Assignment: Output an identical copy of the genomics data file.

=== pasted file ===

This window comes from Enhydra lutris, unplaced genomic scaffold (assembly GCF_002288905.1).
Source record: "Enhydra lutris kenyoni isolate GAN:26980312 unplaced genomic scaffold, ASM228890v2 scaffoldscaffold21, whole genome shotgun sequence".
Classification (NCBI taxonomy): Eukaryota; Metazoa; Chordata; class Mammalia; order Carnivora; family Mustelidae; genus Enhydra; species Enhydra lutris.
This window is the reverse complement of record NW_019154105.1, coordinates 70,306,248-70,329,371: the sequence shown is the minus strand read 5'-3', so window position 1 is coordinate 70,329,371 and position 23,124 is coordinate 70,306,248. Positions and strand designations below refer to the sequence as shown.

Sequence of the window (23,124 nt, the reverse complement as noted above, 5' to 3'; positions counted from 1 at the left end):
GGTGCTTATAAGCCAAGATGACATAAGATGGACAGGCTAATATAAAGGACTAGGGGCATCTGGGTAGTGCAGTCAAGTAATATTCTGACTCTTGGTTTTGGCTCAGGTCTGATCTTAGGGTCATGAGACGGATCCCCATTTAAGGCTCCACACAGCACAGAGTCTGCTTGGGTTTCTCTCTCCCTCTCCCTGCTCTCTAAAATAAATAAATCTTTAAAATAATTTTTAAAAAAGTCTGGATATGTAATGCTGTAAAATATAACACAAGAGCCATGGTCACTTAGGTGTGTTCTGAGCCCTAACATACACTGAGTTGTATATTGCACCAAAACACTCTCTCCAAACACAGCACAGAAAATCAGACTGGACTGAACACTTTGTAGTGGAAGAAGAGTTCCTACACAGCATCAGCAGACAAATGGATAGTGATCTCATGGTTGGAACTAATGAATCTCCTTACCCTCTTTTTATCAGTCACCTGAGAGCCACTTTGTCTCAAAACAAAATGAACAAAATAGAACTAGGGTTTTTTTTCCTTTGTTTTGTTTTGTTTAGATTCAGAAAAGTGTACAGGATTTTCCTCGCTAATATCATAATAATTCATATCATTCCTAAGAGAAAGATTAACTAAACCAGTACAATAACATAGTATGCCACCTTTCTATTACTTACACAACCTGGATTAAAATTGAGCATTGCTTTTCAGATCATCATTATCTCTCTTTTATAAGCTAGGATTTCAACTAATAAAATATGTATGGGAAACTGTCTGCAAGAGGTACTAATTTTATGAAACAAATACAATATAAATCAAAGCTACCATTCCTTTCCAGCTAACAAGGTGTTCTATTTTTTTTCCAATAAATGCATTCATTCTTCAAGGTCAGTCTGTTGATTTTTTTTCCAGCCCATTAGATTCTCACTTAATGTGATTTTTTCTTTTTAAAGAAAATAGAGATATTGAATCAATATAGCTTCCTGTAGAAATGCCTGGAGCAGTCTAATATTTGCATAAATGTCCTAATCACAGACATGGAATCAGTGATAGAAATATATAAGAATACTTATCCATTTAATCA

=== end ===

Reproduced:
This window comes from Enhydra lutris, unplaced genomic scaffold (assembly GCF_002288905.1).
Source record: "Enhydra lutris kenyoni isolate GAN:26980312 unplaced genomic scaffold, ASM228890v2 scaffoldscaffold21, whole genome shotgun sequence".
Classification (NCBI taxonomy): Eukaryota; Metazoa; Chordata; class Mammalia; order Carnivora; family Mustelidae; genus Enhydra; species Enhydra lutris.
This window is the reverse complement of record NW_019154105.1, coordinates 70,306,248-70,329,371: the sequence shown is the minus strand read 5'-3', so window position 1 is coordinate 70,329,371 and position 23,124 is coordinate 70,306,248. Positions and strand designations below refer to the sequence as shown.

Sequence of the window (23,124 nt, the reverse complement as noted above, 5' to 3'; positions counted from 1 at the left end):
GGTGCTTATAAGCCAAGATGACATAAGATGGACAGGCTAATATAAAGGACTAGGGGCATCTGGGTAGTGCAGTCAAGTAATATTCTGACTCTTGGTTTTGGCTCAGGTCTGATCTTAGGGTCATGAGACGGATCCCCATTTAAGGCTCCACACAGCACAGAGTCTGCTTGGGTTTCTCTCTCCCTCTCCCTGCTCTCTAAAATAAATAAATCTTTAAAATAATTTTTAAAAAAGTCTGGATATGTAATGCTGTAAAATATAACACAAGAGCCATGGTCACTTAGGTGTGTTCTGAGCCCTAACATACACTGAGTTGTATATTGCACCAAAACACTCTCTCCAAACACAGCACAGAAAATCAGACTGGACTGAACACTTTGTAGTGGAAGAAGAGTTCCTACACAGCATCAGCAGACAAATGGATAGTGATCTCATGGTTGGAACTAATGAATCTCCTTACCCTCTTTTTATCAGTCACCTGAGAGCCACTTTGTCTCAAAACAAAATGAACAAAATAGAACTAGGGTTTTTTTTCCTTTGTTTTGTTTTGTTTAGATTCAGAAAAGTGTACAGGATTTTCCTCGCTAATATCATAATAATTCATATCATTCCTAAGAGAAAGATTAACTAAACCAGTACAATAACATAGTATGCCACCTTTCTATTACTTACACAACCTGGATTAAAATTGAGCATTGCTTTTCAGATCATCATTATCTCTCTTTTATAAGCTAGGATTTCAACTAATAAAATATGTATGGGAAACTGTCTGCAAGAGGTACTAATTTTATGAAACAAATACAATATAAATCAAAGCTACCATTCCTTTCCAGCTAACAAGGTGTTCTATTTTTTTTCCAATAAATGCATTCATTCTTCAAGGTCAGTCTGTTGATTTTTTTTCCAGCCCATTAGATTCTCACTTAATGTGATTTTTTCTTTTTAAAGAAAATAGAGATATTGAATCAATATAGCTTCCTGTAGAAATGCCTGGAGCAGTCTAATATTTGCATAAATGTCCTAATCACAGACATGGAATCAGTGATAGAAATATATAAGAATACTTATCCATTTAATCA